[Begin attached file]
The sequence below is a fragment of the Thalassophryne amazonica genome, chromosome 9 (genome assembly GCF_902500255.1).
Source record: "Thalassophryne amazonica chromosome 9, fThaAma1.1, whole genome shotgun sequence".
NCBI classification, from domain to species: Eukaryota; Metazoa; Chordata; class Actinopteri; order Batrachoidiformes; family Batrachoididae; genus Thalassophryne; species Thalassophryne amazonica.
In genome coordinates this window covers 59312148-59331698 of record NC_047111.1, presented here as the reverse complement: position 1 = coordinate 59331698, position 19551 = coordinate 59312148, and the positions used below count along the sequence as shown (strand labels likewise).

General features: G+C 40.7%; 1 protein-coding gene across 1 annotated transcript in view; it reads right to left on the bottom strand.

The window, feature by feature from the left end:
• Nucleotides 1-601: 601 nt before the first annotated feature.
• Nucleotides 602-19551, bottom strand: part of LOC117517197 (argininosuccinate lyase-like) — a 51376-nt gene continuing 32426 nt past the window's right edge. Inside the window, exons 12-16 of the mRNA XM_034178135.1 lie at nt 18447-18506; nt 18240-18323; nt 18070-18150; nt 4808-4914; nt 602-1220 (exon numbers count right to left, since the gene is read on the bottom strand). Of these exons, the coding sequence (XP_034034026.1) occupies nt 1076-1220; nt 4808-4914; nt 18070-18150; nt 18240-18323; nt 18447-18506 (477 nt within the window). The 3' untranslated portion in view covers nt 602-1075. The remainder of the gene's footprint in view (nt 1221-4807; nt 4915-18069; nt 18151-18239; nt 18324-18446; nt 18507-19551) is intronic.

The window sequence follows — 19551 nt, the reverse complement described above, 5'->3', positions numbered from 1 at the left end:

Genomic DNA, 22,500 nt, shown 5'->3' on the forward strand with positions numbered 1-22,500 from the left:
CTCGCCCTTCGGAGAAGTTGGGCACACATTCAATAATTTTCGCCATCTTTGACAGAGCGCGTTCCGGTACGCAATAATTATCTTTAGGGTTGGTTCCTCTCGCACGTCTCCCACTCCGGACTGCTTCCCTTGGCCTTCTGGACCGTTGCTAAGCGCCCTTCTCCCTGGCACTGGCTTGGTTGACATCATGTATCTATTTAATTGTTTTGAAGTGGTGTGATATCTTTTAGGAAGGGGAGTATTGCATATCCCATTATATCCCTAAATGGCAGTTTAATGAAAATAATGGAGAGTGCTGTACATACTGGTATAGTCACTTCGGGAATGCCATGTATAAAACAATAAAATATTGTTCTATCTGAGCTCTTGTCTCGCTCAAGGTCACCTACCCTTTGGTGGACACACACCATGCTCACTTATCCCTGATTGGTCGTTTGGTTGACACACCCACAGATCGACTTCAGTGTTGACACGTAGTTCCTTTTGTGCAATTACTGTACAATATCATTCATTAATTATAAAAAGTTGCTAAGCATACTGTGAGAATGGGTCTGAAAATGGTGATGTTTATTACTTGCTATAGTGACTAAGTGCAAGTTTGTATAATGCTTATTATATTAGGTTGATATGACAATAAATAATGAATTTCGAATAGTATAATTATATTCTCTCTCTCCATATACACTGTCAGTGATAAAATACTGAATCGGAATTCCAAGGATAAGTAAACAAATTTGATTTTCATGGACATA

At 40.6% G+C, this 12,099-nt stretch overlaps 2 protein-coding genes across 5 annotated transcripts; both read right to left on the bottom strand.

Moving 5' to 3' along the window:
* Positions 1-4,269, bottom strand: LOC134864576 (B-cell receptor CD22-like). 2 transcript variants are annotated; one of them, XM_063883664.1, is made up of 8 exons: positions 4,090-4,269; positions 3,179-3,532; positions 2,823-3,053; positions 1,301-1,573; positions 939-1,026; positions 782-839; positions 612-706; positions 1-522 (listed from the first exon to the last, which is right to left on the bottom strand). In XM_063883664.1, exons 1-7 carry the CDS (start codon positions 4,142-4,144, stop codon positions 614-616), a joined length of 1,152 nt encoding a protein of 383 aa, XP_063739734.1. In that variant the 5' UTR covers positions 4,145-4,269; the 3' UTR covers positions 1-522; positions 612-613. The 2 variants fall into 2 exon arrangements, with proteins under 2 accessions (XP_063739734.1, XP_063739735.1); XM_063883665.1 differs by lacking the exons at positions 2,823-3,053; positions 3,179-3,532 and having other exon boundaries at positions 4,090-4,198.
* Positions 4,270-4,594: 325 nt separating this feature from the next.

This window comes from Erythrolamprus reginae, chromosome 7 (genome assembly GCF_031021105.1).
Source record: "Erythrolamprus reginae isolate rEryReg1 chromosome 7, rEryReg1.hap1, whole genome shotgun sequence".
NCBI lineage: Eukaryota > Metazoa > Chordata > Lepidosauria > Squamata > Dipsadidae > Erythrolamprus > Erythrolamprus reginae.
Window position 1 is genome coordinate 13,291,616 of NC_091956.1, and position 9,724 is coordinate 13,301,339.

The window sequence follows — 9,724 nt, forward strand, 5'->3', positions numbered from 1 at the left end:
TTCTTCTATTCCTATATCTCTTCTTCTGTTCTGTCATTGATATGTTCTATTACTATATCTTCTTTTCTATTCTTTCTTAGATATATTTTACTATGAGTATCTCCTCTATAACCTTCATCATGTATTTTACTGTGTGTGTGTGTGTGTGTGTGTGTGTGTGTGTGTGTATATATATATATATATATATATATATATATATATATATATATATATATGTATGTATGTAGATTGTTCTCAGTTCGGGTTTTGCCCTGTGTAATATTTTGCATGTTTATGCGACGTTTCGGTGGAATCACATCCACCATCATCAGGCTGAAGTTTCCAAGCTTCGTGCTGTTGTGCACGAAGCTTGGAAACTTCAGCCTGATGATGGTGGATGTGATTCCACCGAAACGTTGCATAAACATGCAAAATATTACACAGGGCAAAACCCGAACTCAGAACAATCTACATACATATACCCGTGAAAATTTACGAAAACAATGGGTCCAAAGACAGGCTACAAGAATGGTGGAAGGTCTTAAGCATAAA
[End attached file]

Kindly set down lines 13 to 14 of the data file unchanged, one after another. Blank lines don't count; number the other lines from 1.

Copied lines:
Moving 5' to 3' along the window:
* Positions 1-4,269, bottom strand: LOC134864576 (B-cell receptor CD22-like). 2 transcript variants are annotated; one of them, XM_063883664.1, is made up of 8 exons: positions 4,090-4,269; positions 3,179-3,532; positions 2,823-3,053; positions 1,301-1,573; positions 939-1,026; positions 782-839; positions 612-706; positions 1-522 (listed from the first exon to the last, which is right to left on the bottom strand). In XM_063883664.1, exons 1-7 carry the CDS (start codon positions 4,142-4,144, stop codon positions 614-616), a joined length of 1,152 nt encoding a protein of 383 aa, XP_063739734.1. In that variant the 5' UTR covers positions 4,145-4,269; the 3' UTR covers positions 1-522; positions 612-613. The 2 variants fall into 2 exon arrangements, with proteins under 2 accessions (XP_063739734.1, XP_063739735.1); XM_063883665.1 differs by lacking the exons at positions 2,823-3,053; positions 3,179-3,532 and having other exon boundaries at positions 4,090-4,198.